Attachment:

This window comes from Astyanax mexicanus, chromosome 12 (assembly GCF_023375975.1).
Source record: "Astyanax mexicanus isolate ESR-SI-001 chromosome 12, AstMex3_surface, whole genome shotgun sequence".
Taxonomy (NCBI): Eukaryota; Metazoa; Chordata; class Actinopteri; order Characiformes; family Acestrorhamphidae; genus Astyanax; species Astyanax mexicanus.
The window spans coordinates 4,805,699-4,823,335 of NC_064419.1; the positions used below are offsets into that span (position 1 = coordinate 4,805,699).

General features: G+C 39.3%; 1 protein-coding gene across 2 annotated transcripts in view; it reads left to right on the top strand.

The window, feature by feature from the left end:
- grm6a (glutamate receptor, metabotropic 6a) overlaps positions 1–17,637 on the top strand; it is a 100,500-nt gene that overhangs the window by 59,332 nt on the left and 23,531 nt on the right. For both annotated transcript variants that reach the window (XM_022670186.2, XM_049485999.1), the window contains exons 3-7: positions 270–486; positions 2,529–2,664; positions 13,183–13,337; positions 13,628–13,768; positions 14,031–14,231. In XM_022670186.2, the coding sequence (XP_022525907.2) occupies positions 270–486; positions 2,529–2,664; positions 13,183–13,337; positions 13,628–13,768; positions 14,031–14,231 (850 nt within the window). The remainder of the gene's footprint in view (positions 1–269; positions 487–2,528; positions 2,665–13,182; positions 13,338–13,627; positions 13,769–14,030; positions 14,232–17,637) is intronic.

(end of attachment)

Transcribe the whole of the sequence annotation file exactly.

This window comes from Astyanax mexicanus, chromosome 12 (assembly GCF_023375975.1).
Source record: "Astyanax mexicanus isolate ESR-SI-001 chromosome 12, AstMex3_surface, whole genome shotgun sequence".
Taxonomy (NCBI): Eukaryota; Metazoa; Chordata; class Actinopteri; order Characiformes; family Acestrorhamphidae; genus Astyanax; species Astyanax mexicanus.
The window spans coordinates 4,805,699-4,823,335 of NC_064419.1; the positions used below are offsets into that span (position 1 = coordinate 4,805,699).

General features: G+C 39.3%; 1 protein-coding gene across 2 annotated transcripts in view; it reads left to right on the top strand.

The window, feature by feature from the left end:
- grm6a (glutamate receptor, metabotropic 6a) overlaps positions 1–17,637 on the top strand; it is a 100,500-nt gene that overhangs the window by 59,332 nt on the left and 23,531 nt on the right. For both annotated transcript variants that reach the window (XM_022670186.2, XM_049485999.1), the window contains exons 3-7: positions 270–486; positions 2,529–2,664; positions 13,183–13,337; positions 13,628–13,768; positions 14,031–14,231. In XM_022670186.2, the coding sequence (XP_022525907.2) occupies positions 270–486; positions 2,529–2,664; positions 13,183–13,337; positions 13,628–13,768; positions 14,031–14,231 (850 nt within the window). The remainder of the gene's footprint in view (positions 1–269; positions 487–2,528; positions 2,665–13,182; positions 13,338–13,627; positions 13,769–14,030; positions 14,232–17,637) is intronic.